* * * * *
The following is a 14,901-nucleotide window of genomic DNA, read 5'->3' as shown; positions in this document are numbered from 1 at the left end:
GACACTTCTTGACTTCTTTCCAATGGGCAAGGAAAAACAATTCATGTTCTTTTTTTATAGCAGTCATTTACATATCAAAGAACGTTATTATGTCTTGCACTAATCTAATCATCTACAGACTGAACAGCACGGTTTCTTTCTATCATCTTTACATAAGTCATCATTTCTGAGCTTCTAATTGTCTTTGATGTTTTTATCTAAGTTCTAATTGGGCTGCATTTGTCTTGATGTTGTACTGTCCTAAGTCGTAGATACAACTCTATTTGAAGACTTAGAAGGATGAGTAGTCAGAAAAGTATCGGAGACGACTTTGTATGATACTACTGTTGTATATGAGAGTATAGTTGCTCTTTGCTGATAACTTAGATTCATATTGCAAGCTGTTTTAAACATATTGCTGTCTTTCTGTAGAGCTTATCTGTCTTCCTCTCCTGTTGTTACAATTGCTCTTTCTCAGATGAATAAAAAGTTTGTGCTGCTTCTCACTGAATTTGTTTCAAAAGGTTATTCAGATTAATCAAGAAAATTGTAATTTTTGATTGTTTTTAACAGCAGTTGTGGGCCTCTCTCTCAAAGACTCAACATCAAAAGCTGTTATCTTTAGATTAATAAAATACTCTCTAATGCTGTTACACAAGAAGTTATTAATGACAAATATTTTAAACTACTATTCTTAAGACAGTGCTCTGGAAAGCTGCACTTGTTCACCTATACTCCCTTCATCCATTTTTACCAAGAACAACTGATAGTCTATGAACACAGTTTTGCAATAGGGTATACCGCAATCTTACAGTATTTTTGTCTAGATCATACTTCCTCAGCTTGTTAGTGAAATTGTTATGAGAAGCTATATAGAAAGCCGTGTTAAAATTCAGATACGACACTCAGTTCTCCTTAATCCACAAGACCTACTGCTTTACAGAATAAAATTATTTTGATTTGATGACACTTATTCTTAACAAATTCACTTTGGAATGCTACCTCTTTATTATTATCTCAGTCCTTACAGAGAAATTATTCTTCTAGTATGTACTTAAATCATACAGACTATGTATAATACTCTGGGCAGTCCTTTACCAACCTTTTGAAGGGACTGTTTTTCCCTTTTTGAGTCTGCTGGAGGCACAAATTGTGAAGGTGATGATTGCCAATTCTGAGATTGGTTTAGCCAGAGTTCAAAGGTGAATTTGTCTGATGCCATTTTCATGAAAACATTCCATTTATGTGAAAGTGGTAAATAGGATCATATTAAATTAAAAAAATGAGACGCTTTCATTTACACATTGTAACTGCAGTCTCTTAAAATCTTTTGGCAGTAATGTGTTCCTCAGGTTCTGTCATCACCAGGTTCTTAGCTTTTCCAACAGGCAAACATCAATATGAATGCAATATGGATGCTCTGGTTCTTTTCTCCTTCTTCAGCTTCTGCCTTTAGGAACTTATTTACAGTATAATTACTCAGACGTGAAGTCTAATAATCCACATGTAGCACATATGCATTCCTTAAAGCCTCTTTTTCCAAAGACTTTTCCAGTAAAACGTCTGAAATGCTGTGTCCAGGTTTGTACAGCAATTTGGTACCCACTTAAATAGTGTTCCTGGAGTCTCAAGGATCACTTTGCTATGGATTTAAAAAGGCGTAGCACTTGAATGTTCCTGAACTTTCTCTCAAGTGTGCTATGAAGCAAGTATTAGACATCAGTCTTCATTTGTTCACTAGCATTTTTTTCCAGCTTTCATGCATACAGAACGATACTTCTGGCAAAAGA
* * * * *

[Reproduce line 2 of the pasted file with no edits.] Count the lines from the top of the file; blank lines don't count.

GACACTTCTTGACTTCTTTCCAATGGGCAAGGAAAAACAATTCATGTTCTTTTTTTATAGCAGTCATTTACATATCAAAGAACGTTATTATGTCTTGCACTAATCTAATCATCTACAGACTGAACAGCACGGTTTCTTTCTATCATCTTTACATAAGTCATCATTTCTGAGCTTCTAATTGTCTTTGATGTTTTTATCTAAGTTCTAATTGGGCTGCATTTGTCTTGATGTTGTACTGTCCTAAGTCGTAGATACAACTCTATTTGAAGACTTAGAAGGATGAGTAGTCAGAAAAGTATCGGAGACGACTTTGTATGATACTACTGTTGTATATGAGAGTATAGTTGCTCTTTGCTGATAACTTAGATTCATATTGCAAGCTGTTTTAAACATATTGCTGTCTTTCTGTAGAGCTTATCTGTCTTCCTCTCCTGTTGTTACAATTGCTCTTTCTCAGATGAATAAAAAGTTTGTGCTGCTTCTCACTGAATTTGTTTCAAAAGGTTATTCAGATTAATCAAGAAAATTGTAATTTTTGATTGTTTTTAACAGCAGTTGTGGGCCTCTCTCTCAAAGACTCAACATCAAAAGCTGTTATCTTTAGATTAATAAAATACTCTCTAATGCTGTTACACAAGAAGTTATTAATGACAAATATTTTAAACTACTATTCTTAAGACAGTGCTCTGGAAAGCTGCACTTGTTCACCTATACTCCCTTCATCCATTTTTACCAAGAACAACTGATAGTCTATGAACACAGTTTTGCAATAGGGTATACCGCAATCTTACAGTATTTTTGTCTAGATCATACTTCCTCAGCTTGTTAGTGAAATTGTTATGAGAAGCTATATAGAAAGCCGTGTTAAAATTCAGATACGACACTCAGTTCTCCTTAATCCACAAGACCTACTGCTTTACAGAATAAAATTATTTTGATTTGATGACACTTATTCTTAACAAATTCACTTTGGAATGCTACCTCTTTATTATTATCTCAGTCCTTACAGAGAAATTATTCTTCTAGTATGTACTTAAATCATACAGACTATGTATAATACTCTGGGCAGTCCTTTACCAACCTTTTGAAGGGACTGTTTTTCCCTTTTTGAGTCTGCTGGAGGCACAAATTGTGAAGGTGATGATTGCCAATTCTGAGATTGGTTTAGCCAGAGTTCAAAGGTGAATTTGTCTGATGCCATTTTCATGAAAACATTCCATTTATGTGAAAGTGGTAAATAGGATCATATTAAATTAAAAAAATGAGACGCTTTCATTTACACATTGTAACTGCAGTCTCTTAAAATCTTTTGGCAGTAATGTGTTCCTCAGGTTCTGTCATCACCAGGTTCTTAGCTTTTCCAACAGGCAAACATCAATATGAATGCAATATGGATGCTCTGGTTCTTTTCTCCTTCTTCAGCTTCTGCCTTTAGGAACTTATTTACAGTATAATTACTCAGACGTGAAGTCTAATAATCCACATGTAGCACATATGCATTCCTTAAAGCCTCTTTTTCCAAAGACTTTTCCAGTAAAACGTCTGAAATGCTGTGTCCAGGTTTGTACAGCAATTTGGTACCCACTTAAATAGTGTTCCTGGAGTCTCAAGGATCACTTTGCTATGGATTTAAAAAGGCGTAGCACTTGAATGTTCCTGAACTTTCTCTCAAGTGTGCTATGAAGCAAGTATTAGACATCAGTCTTCATTTGTTCACTAGCATTTTTTTCCAGCTTTCATGCATACAGAACGATACTTCTGGCAAAAGA